During the 1930s, FDR initiated the Kentucky Pack Horse Library Project, under the WPA. In this fictional account, Cussy Mary Carter is one of the librarians who faithfully delivered books to far-flung residents of Appalachia. In spite of the prejudice against her, due to a genetic condition that colored her skin blue, Cussy Mary is beloved by her clients who, because of her infectious love of books, are able to escape their hard-scrabble lives, if only for fleeting moments. A heart-warming story that reveals a little-known Depression-era project.
~ Eight Cousins
— From Summer Picks 2019
May 2019 Indie Next List
“I loved this wonderful story about Cussy Mary, a pack horse librarian in eastern Kentucky in the 1930s and one of the last of the blue-skinned people of that area. As Cussy faces pressure to marry and difficulties maintaining her arduous book route through twisty and dangerous mountain passes, she earns the respect of the mountain people she serves so faithfully. Beautifully written and heartbreaking at times, this is a story I will never forget.”
— Mary Patterson, The Little Bookshop, Midlothian, VA
"...a hauntingly atmospheric love letter to the first mobile library in Kentucky and the fierce, brave packhorse librarians who wove their way from shack to shack dispensing literacy, hope, and -- just as importantly -- a compassionate human connection."--Sara Gruen, author of Water for Elephants
The hardscrabble folks of Troublesome Creek have to scrap for everything--everything except books, that is. Thanks to Roosevelt's Kentucky Pack Horse Library Project, Troublesome's got its very own traveling librarian, Cussy Mary Carter.
Cussy's not only a book woman, however, she's also the last of her kind, her skin a shade of blue unlike most anyone else. Not everyone is keen on Cussy's family or the Library Project, and a Blue is often blamed for any whiff of trouble. If Cussy wants to bring the joy of books to the hill folks, she's going to have to confront prejudice as old as the Appalachias and suspicion as deep as the holler.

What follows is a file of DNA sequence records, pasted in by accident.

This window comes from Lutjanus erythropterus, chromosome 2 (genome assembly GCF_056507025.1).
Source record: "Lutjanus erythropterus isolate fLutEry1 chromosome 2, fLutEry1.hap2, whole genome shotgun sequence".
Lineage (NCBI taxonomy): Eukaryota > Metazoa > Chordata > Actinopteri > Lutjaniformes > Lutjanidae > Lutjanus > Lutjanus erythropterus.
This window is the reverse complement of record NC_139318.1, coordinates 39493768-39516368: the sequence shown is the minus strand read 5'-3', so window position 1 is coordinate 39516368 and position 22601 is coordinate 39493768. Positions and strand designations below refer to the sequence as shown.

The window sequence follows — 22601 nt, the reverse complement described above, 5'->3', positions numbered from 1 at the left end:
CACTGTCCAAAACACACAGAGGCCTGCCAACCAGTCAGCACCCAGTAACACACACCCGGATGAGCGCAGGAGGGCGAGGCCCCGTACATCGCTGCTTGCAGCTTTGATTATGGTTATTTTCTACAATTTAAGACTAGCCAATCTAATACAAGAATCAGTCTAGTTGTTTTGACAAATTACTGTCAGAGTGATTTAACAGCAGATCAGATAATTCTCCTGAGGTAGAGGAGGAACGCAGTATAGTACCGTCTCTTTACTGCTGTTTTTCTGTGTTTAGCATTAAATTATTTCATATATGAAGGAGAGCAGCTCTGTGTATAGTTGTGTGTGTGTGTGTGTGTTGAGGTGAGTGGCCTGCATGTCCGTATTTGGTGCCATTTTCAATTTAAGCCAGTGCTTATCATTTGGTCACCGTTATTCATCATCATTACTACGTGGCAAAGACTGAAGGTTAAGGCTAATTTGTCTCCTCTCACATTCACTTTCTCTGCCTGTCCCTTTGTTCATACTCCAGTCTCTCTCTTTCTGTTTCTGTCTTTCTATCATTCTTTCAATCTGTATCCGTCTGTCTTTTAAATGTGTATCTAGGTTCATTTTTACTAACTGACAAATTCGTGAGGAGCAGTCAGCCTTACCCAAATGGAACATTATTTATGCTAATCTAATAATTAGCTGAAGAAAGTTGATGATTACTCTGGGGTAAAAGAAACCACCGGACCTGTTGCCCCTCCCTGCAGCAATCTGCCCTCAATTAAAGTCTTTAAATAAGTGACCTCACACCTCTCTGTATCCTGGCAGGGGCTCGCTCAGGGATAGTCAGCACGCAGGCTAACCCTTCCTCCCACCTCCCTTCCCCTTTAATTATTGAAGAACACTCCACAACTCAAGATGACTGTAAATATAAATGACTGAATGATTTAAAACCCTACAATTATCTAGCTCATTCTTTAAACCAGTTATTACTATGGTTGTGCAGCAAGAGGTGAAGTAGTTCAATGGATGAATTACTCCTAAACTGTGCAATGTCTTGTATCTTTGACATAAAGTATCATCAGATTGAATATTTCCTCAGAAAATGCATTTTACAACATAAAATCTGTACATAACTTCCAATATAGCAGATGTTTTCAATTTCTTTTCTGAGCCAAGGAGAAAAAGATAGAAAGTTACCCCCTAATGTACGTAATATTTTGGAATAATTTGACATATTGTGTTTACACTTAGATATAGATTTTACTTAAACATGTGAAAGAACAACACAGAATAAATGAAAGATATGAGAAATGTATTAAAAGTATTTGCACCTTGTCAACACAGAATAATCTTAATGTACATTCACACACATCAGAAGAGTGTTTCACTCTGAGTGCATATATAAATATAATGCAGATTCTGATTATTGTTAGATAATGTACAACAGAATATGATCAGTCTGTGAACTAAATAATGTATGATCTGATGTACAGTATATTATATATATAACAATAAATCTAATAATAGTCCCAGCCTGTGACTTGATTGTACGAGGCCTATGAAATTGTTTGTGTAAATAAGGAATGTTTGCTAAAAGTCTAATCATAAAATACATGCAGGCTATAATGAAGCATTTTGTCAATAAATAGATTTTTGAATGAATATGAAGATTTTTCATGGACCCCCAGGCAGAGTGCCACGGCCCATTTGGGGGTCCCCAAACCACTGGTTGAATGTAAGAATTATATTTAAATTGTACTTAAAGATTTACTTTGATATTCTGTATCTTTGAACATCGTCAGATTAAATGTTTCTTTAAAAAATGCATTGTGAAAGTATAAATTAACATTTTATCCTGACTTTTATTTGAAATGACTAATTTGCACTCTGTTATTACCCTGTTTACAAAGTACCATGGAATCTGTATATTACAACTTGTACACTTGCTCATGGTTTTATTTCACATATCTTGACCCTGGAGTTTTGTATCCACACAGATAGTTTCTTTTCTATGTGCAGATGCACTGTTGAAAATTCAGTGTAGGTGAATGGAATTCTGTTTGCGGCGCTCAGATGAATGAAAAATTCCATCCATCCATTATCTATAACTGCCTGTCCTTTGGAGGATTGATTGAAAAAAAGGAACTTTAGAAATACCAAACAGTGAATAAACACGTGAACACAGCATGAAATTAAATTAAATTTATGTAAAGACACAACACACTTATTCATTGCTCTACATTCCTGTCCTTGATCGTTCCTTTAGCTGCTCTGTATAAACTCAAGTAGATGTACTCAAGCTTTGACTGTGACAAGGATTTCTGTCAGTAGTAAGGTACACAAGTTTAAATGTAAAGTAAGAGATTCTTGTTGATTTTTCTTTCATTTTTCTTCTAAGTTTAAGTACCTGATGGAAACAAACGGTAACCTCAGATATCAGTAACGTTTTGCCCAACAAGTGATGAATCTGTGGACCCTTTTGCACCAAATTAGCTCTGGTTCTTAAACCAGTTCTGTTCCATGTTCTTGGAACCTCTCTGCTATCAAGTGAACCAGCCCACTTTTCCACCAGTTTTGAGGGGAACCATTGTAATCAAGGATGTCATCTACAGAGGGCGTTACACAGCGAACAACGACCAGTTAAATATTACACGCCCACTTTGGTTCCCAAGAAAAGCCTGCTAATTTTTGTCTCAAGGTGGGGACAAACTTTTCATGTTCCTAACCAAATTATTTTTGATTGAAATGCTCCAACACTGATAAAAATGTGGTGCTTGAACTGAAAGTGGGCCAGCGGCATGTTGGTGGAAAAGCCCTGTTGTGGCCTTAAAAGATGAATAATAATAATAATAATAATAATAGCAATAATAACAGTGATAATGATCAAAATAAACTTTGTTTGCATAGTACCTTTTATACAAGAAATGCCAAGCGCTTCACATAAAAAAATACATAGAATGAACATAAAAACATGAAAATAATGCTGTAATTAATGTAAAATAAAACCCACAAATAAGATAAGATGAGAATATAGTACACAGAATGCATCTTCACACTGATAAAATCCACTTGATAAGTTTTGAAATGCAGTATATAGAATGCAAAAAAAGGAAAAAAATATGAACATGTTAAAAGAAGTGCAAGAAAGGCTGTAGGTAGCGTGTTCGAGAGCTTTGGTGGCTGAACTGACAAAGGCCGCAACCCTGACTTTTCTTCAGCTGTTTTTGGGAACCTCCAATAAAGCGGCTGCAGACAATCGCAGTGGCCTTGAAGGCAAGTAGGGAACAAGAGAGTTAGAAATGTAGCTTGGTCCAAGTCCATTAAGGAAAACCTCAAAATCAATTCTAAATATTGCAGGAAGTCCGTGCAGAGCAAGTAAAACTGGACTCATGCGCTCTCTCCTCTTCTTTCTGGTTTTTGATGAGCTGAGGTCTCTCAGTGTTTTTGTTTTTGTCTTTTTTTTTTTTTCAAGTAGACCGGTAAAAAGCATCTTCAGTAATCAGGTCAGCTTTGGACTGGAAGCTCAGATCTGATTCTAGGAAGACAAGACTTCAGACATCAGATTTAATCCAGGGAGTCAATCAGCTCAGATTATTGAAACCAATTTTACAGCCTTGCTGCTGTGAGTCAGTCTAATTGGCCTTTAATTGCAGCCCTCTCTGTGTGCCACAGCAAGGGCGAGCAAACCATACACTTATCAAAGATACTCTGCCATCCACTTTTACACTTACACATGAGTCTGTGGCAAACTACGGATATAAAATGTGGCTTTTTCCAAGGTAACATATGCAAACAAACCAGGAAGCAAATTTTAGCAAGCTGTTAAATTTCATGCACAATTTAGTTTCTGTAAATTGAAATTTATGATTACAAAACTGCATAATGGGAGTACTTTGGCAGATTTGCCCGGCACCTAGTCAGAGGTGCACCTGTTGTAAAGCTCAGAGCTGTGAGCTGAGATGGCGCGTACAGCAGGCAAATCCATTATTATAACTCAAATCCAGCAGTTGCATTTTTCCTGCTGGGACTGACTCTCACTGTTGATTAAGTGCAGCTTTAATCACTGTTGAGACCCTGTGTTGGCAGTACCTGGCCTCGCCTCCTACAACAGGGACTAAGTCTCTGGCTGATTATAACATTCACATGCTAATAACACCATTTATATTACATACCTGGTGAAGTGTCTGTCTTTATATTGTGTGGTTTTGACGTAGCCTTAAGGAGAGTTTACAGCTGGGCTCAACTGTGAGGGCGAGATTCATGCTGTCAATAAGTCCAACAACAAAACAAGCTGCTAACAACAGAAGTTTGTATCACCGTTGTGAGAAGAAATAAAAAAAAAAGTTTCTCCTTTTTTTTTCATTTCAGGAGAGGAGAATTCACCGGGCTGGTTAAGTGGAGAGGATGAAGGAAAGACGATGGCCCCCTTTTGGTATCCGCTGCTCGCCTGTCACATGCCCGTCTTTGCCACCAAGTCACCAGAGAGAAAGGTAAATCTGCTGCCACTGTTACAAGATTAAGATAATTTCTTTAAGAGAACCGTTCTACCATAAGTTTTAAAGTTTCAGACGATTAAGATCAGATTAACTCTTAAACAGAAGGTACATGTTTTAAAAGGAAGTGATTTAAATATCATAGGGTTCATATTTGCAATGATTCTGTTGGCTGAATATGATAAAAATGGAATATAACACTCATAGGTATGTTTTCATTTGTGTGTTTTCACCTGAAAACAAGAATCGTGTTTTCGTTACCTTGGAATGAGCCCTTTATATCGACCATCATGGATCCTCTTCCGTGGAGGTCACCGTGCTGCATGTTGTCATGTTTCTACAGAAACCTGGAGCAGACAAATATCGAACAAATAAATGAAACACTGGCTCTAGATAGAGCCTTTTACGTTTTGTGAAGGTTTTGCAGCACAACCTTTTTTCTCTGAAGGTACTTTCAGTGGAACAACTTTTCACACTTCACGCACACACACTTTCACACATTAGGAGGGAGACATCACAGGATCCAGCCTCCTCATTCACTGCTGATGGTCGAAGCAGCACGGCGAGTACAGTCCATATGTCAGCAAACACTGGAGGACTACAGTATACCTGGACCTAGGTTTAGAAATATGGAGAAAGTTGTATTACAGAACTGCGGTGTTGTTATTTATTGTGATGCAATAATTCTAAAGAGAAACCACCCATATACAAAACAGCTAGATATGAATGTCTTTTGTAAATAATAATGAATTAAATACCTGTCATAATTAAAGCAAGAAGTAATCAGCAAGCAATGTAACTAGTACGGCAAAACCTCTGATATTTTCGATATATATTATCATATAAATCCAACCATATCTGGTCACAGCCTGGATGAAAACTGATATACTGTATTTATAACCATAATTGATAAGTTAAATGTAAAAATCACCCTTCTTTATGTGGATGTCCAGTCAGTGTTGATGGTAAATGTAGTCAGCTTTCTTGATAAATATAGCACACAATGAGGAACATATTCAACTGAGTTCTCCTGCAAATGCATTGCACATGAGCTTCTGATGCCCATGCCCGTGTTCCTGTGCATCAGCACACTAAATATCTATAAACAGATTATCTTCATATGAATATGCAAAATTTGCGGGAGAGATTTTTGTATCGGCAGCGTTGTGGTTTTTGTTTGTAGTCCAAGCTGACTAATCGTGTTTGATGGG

Inspired by the true blue-skinned people of Kentucky and the brave and dedicated Kentucky Pack Horse library service of the 1930s, The Book Woman of Troublesome Creek is a story of raw courage, fierce strength, and one woman's belief that books can carry us anywhere--even back home.
Additional Praise for The Book Woman of Troublesome Creek:
"A unique story about Appalachia and the healing power of the written word."--Kirkus
"A timeless and significant tale about poverty, intolerance and how books can bring hope and light to even the darkest pocket of history."--Karen Abbott, New York Times bestselling author of Liar Temptress Soldier Spy
"Emotionally resonant and unforgettable, The Book Woman of Troublesome Creek is a lush love letter to the redemptive power of books."--Joshilyn Jackson, New York Times and USA Today bestselling author of The Almost Sisters